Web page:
Month: July 2016
Last year the US passed a bill that purports to give exclusive rights to US companies to mine asteroids and reap the economic profits of their activities. While I am in full support of encouraging the development of this new industry, the law has divided the space community. There are those who believe it is fully in accordance with the Outer Space Treaty, and those who, like me, believe it is a breach of one of the core tenets of this treaty, that space may not be subject to national appropriation by any means. Earlier this year Luxembourg passed a similar law, stating that it wishes to become the commercial space centre of Europe – only it’s law went a step further, encouraging companies of any nationality to go through Luxembourg to get their property protection.
When the US bill was passed last year I wrote an op-ed that was published in the Ottawa Citizen. It received applause as well as scathing criticism, depending on which camp the respondents belonged to.
The original op-ed is reproduced here:
It might sound like science fiction, but there are companies just across the border in the United States that want to mine asteroids for resources such as gold, silver, iridium and even oxygen in the near future. On Nov. 25 President Barack Obama signed a law in order to enable them to do so, but there is one small problem. This legislation is in breach of international law, and ironically U.S. Congress seems to be fully aware of this.
The Commercial Space Launch Competitiveness Act is the result of some effective lobbying on the part of companies such as Planetary Resources and Deep Space Industries. They understand that they need a regulatory framework within which to operate their cutting edge technologies and start a new resources industry. These companies are investing at high stakes, with estimated costs of $100 billion U.S., and anticipated turnovers of $5 trillion.
The Act passed on Nov. 25 does some important things for the space business world, such as putting in place government and industry collaboration on safety regulations for space tourism, and extending U.S. involvement in the International Space Station through to at least 2024.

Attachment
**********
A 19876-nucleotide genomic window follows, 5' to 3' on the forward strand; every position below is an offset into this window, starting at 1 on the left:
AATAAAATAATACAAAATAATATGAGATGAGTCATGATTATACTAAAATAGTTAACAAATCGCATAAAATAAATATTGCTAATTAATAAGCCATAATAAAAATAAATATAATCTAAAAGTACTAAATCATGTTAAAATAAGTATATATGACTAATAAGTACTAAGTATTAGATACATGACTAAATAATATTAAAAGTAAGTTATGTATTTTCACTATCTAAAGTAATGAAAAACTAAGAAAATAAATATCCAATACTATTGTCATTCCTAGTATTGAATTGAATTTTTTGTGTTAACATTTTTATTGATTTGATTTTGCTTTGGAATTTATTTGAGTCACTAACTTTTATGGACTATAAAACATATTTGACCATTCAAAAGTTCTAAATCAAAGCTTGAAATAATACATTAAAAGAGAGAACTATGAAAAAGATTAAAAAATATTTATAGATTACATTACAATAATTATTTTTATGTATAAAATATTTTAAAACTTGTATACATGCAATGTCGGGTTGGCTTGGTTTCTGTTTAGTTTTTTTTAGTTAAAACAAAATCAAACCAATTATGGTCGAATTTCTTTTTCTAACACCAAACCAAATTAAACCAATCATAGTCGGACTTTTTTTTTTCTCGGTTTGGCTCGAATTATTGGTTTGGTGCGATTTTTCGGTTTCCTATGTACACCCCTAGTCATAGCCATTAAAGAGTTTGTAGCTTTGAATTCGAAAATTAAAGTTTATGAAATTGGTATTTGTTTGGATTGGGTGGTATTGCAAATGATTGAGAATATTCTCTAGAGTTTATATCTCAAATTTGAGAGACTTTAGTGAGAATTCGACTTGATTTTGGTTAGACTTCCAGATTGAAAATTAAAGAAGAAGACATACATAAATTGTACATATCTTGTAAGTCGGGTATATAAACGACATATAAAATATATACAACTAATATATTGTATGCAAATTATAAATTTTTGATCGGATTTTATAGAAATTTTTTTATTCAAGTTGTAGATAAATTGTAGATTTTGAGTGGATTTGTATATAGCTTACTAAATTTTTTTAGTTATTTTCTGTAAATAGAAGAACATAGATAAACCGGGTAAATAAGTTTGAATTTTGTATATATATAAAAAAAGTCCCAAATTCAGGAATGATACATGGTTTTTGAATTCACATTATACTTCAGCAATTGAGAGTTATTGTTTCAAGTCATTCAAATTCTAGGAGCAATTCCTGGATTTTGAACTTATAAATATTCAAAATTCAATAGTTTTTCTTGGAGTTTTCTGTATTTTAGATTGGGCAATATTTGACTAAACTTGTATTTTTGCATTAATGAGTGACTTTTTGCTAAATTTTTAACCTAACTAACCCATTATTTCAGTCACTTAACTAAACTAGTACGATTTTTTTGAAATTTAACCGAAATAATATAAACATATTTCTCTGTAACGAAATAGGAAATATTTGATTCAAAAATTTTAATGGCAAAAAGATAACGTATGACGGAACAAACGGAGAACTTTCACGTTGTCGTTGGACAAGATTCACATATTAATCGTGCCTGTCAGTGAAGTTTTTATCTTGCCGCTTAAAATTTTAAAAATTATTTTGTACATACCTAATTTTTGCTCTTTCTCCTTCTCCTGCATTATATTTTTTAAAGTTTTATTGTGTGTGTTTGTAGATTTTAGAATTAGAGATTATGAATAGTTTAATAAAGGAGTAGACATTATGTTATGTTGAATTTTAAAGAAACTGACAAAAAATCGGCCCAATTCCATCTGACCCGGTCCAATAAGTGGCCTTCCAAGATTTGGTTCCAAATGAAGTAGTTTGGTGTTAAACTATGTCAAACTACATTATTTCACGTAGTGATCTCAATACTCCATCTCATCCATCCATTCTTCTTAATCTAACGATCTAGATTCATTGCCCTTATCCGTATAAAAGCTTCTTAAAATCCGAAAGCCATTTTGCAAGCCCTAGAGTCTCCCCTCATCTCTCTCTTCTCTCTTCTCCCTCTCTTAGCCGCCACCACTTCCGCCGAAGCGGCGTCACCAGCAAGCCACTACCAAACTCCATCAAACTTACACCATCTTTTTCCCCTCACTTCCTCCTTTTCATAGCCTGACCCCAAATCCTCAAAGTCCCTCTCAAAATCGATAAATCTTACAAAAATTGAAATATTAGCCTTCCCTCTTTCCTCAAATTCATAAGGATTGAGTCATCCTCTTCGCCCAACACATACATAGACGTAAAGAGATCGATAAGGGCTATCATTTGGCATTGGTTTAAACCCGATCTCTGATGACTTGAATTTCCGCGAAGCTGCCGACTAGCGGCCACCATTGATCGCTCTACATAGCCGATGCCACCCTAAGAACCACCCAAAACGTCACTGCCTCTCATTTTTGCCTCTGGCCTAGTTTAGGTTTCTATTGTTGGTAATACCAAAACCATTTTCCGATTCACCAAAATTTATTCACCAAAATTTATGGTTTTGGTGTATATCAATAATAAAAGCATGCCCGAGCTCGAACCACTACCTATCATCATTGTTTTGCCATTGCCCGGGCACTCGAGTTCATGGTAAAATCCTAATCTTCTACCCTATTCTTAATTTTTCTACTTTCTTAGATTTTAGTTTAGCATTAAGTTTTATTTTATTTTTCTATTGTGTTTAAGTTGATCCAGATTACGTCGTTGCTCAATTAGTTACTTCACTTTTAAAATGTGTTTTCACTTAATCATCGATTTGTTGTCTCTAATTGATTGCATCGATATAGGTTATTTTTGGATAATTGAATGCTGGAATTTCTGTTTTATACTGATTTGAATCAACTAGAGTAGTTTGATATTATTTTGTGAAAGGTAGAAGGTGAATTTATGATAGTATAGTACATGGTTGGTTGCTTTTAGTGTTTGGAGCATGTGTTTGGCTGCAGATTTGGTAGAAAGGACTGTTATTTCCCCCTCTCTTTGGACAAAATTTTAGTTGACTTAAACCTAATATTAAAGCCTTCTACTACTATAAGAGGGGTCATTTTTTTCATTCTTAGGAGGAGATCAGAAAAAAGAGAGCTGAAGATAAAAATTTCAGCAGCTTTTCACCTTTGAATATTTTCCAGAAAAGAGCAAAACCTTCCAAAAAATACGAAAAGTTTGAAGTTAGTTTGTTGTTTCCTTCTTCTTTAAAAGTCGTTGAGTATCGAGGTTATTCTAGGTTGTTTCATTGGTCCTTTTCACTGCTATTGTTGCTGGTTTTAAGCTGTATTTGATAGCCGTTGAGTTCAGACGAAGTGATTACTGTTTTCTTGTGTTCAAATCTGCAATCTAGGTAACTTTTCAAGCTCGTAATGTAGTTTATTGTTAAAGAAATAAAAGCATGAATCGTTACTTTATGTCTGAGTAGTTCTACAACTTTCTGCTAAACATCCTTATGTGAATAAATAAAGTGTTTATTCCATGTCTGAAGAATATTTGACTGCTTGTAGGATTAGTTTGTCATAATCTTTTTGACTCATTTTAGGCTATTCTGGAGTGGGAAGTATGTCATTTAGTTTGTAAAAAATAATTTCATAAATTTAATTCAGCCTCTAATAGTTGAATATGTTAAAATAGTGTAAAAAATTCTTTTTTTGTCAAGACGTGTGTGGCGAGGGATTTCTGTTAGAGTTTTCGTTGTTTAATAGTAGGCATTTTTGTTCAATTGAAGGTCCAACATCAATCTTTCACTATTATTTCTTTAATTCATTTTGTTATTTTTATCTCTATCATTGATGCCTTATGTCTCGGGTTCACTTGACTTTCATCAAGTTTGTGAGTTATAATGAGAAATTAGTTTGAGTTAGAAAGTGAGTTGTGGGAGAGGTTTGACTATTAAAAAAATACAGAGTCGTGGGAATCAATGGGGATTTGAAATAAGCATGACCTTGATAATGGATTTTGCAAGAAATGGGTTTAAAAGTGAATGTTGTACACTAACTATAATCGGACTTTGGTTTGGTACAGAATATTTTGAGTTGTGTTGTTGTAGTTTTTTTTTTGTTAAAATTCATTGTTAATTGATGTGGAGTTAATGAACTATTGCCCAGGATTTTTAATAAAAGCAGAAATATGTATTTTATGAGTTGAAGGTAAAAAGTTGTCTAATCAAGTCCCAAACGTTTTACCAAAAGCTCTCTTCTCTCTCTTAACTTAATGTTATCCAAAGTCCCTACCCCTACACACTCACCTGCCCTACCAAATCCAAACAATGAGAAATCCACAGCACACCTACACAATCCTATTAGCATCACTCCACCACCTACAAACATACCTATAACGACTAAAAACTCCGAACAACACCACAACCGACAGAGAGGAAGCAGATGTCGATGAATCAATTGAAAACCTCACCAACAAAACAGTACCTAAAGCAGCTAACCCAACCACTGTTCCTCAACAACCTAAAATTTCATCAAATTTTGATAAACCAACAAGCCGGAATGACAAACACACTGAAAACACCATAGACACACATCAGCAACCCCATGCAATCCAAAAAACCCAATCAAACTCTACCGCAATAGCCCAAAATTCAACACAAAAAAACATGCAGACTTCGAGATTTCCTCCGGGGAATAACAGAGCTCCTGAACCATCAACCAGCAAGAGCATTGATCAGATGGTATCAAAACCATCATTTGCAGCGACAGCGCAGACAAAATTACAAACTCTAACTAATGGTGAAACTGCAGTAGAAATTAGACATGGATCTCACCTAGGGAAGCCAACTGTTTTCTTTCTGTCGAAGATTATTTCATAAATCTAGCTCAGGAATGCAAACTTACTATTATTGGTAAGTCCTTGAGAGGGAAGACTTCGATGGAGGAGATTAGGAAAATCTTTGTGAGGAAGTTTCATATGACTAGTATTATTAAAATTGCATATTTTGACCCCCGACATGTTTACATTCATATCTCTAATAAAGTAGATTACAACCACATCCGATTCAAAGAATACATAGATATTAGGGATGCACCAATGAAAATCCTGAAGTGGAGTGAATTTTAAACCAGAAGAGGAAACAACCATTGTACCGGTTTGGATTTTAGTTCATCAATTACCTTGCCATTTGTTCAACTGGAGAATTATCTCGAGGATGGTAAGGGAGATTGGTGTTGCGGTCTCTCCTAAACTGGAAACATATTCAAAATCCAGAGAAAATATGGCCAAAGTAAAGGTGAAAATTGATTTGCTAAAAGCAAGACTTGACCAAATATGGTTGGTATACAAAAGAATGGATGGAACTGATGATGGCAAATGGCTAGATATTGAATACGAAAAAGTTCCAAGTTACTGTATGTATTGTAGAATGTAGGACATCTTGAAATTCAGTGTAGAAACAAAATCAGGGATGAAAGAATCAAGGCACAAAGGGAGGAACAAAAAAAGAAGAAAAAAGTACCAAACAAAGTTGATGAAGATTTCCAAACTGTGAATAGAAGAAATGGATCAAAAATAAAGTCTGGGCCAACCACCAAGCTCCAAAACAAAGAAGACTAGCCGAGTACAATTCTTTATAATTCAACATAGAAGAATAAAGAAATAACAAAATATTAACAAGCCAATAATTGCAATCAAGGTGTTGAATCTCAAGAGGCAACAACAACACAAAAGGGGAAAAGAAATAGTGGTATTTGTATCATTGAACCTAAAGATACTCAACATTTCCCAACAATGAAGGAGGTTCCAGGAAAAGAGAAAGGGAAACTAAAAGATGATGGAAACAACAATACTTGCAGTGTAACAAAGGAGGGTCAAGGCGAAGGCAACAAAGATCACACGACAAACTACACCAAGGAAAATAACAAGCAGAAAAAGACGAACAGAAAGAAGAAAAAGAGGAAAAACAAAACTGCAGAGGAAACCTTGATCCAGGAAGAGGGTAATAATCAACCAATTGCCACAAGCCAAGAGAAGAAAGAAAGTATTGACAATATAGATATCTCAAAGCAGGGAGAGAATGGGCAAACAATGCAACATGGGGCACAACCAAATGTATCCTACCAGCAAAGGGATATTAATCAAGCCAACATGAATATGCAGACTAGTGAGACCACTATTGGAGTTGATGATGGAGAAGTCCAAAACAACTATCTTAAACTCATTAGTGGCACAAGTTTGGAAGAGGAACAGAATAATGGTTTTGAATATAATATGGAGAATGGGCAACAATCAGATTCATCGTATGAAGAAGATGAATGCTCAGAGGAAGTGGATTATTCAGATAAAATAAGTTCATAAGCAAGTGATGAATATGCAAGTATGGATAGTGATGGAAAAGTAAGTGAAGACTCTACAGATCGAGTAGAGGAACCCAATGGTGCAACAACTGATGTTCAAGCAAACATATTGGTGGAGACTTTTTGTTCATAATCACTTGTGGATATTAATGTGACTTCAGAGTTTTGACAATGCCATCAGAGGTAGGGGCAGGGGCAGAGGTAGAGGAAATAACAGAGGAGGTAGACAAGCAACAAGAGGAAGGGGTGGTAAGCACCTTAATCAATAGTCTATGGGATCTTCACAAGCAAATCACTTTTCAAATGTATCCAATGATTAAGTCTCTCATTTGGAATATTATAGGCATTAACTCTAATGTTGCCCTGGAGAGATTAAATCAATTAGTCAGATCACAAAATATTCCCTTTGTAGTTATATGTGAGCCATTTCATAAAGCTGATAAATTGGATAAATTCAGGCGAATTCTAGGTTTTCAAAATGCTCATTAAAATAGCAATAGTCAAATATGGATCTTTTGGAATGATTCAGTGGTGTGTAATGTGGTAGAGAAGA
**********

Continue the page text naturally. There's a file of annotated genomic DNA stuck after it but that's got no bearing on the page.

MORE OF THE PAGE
But there is one particularly controversial section, which states that any U.S. citizen, which includes U.S. registered companies, shall be entitled to “possess, own, transport, use, and sell (any) asteroid resource or space resource obtained in accordance with applicable law, including the international obligations of the United States.”
The problem is that the international obligations of the United States include the 1967 Outer Space Treaty, one of the core principles of which is that space, including the Moon and celestial bodies such as planets and asteroids, cannot be owned by anyone; not by states, not by companies, not by individuals. More than 100 other countries including Canada have signed the treaty, Article II of which determines that space shall not be “subject to national appropriation by claim of sovereignty, by means of use or occupation, or by any other means.” U.S. Congress is not ignorant of this, and the very next paragraph of the new Act says that “the United States does not thereby assert sovereignty or sovereign or exclusive rights or jurisdiction over, or the ownership of, any celestial body.”
If asteroids cannot be appropriated by any state, they can also never be owned by a company, and that includes parts of an asteroid that might be extracted. Any notion of property law which would allow a person to possess, use or sell an object, depend upon the existence of a sovereign jurisdiction. The U.S. cannot give away what it does not own.
There are many who argue this new legislation is unproblematic, since extraction of resources from an asteroid does not amount to claiming ownership of that asteroid, and liken this to fishing or extracting oil in the high seas. However, claiming rights to extract or sell part of an asteroid still requires the legal ability to do so. The extraction of resources in the high seas is regulated by the United Nations Convention on the Law of the Sea, and by the Deep Seabed Authority. If we want to support this new entrepreneurship in space, states need to agree on a new international law regime, rather than attempting to circumvent the existing one.
It was clear to everyone that when a U.S. flag was planted on the surface of the Moon in 1969, it was nothing more than symbolic. Perhaps this is another a symbolic move: perhaps U.S. Congress hopes other states will respond by finally coming to the table and negotiating a much needed treaty that would allow this new industry to flourish, while also protecting space the way we protect the high seas.
As of yet there are no Canadian companies entering this commercial space race, but they may well do in the future, and Canada has an interest in the right kind of international legal regime. Without it, we risk a commercial “race to the bottom”, with no environmental protection and no access for less developed nations; this threatens space and its resources the same way our oceans are threatened.